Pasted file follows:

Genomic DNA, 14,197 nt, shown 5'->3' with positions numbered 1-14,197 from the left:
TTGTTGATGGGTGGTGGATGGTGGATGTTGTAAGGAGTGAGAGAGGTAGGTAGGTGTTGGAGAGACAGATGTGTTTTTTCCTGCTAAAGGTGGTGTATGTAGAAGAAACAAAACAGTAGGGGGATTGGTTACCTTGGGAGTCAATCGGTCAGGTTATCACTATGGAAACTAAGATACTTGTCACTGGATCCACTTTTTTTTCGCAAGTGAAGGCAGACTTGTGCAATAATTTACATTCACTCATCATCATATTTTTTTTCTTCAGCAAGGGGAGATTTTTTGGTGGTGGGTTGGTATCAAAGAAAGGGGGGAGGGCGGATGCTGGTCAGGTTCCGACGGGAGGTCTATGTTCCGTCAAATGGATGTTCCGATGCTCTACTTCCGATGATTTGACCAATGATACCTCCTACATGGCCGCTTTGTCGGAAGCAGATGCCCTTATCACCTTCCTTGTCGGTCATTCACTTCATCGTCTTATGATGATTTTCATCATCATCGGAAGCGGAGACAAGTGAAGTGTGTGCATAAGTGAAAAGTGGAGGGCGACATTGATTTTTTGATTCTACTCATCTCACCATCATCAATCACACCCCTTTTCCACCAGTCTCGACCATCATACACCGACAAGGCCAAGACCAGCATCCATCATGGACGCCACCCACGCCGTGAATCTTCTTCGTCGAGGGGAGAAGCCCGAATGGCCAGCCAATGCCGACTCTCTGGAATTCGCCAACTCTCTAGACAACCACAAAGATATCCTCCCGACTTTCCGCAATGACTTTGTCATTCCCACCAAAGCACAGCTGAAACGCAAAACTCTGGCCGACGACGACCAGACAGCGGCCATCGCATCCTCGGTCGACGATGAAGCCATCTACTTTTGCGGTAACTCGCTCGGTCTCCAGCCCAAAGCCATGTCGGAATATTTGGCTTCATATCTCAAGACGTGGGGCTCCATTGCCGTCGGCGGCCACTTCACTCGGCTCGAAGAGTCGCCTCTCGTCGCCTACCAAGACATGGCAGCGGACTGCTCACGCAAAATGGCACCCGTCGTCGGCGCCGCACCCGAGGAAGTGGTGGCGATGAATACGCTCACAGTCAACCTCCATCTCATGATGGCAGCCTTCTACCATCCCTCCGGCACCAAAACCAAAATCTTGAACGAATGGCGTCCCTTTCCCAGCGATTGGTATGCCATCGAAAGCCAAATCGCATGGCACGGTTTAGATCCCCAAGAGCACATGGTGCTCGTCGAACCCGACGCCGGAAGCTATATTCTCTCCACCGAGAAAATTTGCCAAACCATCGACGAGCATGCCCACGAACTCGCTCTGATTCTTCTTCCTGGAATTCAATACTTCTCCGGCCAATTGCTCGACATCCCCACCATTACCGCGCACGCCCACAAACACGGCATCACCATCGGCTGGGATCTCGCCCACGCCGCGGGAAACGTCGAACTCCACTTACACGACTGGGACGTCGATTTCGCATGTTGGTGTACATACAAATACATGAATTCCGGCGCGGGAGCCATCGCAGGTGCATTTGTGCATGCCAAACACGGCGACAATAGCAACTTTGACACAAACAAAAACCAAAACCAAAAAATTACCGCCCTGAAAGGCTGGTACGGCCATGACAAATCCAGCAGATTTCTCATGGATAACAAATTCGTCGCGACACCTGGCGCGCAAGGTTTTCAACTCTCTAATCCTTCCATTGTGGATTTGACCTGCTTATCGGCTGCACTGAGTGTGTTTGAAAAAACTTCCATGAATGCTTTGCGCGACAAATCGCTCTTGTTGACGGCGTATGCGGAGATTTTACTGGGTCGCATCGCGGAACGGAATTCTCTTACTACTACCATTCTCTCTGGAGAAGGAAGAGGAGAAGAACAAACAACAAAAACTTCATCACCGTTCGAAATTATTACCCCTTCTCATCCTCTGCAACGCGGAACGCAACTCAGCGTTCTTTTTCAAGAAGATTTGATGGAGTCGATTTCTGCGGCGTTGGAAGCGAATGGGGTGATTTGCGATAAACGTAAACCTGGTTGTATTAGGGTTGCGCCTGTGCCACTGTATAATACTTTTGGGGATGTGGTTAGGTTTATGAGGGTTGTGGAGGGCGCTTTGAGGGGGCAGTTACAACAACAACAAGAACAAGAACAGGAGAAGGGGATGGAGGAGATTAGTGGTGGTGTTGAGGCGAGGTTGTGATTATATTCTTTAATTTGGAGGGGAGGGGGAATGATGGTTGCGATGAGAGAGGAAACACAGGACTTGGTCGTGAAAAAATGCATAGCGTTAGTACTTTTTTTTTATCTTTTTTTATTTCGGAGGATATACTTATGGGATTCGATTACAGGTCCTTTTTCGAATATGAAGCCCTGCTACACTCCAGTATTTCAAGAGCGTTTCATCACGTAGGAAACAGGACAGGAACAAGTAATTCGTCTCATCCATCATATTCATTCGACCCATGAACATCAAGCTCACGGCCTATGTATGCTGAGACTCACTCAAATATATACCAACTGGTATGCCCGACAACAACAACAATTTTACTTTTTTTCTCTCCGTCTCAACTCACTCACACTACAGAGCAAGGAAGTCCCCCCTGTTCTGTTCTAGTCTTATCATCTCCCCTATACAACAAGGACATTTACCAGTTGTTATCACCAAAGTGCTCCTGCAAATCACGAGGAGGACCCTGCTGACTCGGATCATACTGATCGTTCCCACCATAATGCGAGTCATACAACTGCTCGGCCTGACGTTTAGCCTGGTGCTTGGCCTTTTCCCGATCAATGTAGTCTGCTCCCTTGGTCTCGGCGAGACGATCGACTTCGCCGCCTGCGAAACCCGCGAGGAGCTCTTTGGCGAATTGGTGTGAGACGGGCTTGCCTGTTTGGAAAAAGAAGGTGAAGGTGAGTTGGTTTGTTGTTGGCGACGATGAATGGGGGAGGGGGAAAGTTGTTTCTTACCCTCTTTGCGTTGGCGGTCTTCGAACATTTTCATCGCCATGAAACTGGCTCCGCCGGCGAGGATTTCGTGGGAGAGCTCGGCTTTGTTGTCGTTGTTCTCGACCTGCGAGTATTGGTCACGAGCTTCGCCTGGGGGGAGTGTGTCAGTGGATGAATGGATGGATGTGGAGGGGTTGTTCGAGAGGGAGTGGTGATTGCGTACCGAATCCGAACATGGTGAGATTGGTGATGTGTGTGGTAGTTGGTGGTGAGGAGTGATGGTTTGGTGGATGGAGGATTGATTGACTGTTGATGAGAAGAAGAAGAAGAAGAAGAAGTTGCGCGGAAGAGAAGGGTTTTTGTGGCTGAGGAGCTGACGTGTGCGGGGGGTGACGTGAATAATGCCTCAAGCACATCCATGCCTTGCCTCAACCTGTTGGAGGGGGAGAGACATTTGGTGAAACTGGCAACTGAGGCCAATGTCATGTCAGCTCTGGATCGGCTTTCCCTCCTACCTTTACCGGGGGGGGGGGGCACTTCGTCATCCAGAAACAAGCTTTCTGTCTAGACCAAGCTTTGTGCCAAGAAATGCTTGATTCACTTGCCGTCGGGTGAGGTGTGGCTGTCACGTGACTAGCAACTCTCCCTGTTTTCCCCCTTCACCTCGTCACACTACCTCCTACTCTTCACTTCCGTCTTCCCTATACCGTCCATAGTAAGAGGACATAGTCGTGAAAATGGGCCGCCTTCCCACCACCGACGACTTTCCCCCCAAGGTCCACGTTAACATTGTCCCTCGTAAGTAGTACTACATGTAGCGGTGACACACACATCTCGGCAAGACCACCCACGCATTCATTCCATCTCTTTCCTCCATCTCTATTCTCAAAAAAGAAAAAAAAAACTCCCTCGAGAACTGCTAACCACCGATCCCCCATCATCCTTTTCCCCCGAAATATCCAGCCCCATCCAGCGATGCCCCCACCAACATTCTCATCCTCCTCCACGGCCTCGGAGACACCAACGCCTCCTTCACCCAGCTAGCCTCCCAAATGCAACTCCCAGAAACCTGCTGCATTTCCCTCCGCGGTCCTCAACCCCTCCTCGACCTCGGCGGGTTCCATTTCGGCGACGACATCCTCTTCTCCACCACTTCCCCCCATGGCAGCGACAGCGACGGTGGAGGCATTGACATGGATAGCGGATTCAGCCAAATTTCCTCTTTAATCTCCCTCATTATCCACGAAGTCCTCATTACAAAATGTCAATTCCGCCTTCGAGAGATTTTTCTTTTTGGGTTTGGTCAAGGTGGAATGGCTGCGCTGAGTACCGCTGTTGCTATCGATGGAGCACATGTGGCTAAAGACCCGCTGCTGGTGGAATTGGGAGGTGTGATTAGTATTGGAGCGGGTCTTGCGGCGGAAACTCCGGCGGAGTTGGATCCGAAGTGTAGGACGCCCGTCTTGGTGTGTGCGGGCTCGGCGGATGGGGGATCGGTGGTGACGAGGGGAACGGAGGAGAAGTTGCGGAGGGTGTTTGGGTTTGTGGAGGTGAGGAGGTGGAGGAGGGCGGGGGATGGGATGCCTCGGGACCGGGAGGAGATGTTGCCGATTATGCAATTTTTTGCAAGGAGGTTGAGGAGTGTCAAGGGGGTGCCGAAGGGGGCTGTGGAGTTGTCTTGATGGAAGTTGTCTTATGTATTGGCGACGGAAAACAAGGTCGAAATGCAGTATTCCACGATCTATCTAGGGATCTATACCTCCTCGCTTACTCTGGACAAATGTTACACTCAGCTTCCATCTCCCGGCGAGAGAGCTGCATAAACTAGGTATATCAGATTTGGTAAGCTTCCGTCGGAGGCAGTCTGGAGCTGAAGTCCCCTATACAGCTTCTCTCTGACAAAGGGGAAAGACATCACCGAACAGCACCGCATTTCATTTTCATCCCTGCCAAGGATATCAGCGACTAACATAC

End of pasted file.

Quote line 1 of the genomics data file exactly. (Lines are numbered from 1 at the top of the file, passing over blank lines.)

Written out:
Genomic DNA, 14,197 nt, shown 5'->3' with positions numbered 1-14,197 from the left: